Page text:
Scholar Privileges and Obligations

Scholars can enjoy having their tuition fee from their first academic year’s first semester paid in full under the Angara Scholarship Program. That benefit may be renewed over and over for as long as they continue to meet all their obligations.

They’ll also get to enjoy a five thousand peso allowance (or not) per semester, depending on how well they do academically. There are no specific transportation or book allowances in this case–all other expenses are shouldered by the scholars.

On the flip side, the list of commitments the scholars need to attend to is quite long. For instance, they need to earn a general weighted average of 2.0 to 2.5 (or its numerical equivalent) for every semester after the first one for the first year. This will net them a fully paid tuition fee and the allowance. Getting an even better grade of 1.0 to 1.75 will get their tuition fee waived and net them the allowance as well.

Besides those, scholars also need to do the following:

• Maintain the regular academic workload of their chosen course.
• Pass all subjects.
• Finish the chosen course within the time allotted.
• Avoid transferring to any other course or school.
• Avoid doing anything that would tarnish the good name of Senator Angara, the READ Foundation, their families or themselves.
• Attend meetings scheduled by the Scholarship Committee.
• Keep the committee informed with respect to the following:
o Grants give by any other benefactor (The scholar needs to provide accompanying proof of these.)
o Needed summer classes or any classes outside of the regular semester (again, scholars need to provide tangible proof of these.)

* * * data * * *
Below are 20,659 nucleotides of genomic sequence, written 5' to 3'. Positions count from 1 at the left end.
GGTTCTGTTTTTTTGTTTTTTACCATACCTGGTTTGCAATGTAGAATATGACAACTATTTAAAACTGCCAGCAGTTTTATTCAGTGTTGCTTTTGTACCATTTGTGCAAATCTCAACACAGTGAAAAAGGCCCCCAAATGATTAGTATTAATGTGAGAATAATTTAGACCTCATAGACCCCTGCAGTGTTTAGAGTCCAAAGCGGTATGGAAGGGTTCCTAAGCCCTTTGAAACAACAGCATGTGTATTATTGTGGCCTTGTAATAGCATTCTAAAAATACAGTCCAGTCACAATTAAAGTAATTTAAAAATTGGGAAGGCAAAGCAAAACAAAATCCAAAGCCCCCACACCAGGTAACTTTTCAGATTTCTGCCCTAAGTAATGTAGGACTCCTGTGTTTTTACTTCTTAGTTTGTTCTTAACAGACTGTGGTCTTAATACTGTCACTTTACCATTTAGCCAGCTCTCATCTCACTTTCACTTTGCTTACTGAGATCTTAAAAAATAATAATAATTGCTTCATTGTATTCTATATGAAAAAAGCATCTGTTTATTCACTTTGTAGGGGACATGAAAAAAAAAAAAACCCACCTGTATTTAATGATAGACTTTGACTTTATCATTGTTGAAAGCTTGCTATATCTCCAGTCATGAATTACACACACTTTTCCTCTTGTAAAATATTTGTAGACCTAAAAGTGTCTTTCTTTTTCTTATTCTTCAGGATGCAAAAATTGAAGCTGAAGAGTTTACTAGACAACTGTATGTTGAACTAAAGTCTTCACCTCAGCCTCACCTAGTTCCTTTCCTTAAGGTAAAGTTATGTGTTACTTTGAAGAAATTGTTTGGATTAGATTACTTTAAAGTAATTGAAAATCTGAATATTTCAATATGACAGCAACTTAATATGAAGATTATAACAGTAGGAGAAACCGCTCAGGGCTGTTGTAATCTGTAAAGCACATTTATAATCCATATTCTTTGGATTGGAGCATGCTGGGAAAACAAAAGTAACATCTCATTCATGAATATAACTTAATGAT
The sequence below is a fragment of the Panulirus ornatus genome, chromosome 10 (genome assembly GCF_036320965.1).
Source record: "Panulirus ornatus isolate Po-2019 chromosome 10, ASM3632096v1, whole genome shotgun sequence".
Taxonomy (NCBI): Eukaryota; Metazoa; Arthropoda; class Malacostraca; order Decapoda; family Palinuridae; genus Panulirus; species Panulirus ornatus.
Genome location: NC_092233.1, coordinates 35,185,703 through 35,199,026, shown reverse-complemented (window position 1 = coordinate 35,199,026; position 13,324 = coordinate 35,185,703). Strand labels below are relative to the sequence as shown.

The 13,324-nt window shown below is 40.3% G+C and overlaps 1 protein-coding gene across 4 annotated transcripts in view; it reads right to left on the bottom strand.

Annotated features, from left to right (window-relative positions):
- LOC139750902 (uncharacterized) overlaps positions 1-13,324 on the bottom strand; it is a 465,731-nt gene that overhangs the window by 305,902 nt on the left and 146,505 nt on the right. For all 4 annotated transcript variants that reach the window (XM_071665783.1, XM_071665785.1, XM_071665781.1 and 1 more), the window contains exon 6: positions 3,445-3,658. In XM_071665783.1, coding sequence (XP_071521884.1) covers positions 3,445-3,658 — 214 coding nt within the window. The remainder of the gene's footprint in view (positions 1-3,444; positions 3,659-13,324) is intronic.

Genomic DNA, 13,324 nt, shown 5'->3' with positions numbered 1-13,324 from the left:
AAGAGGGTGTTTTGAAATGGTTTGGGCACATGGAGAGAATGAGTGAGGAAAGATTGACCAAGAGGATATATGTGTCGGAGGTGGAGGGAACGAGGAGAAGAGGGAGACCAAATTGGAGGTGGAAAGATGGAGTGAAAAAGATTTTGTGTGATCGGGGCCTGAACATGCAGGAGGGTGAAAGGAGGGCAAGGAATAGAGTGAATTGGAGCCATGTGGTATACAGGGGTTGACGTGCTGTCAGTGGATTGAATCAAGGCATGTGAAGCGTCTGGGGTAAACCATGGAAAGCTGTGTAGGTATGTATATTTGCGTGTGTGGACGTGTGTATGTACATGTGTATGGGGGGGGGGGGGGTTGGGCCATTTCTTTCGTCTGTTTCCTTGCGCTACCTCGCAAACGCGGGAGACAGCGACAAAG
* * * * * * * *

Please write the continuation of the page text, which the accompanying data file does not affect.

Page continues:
o Changes in contact information (phone numbers, e-mail addresses, etc.)

• Submit the following documents on time for qualification and liquidation purposes:
o Copies of grade transcripts, class cards or any valid grade-related documents from the previous semester
o Tuition fee receipts
o Registration forms
o Assessment forms
o Payment schedules
o Graduation certificates or diplomas upon course completion

Last not least, scholars must also pay their community and country back through service. This is known as the Return to Service Obligation. The length of service time that the scholars must render will depend on the number of years they spent as scholars in the program:

Generally, the terms call for six months of service for every academic year spent as a scholar. For example, students who were scholars for one academic year must serve for six months; those who were scholars for two years must serve for twelve months and so on. The only exception lies with those who were scholars for only a single semester—they are required to serve for only three months.

Contact Details

If you have any questions about the details of the Angara Scholarship, the best thing to do is to get in touch with the people at the office of the senator. Kindly call (02) 552-6601, locals 5571-5572 and look for Mr. Wilford. Alternatively, you can also e-mail the senator’s staff members at angara_scholars@yahoo.com.

Shopping for Philippine College Scholarships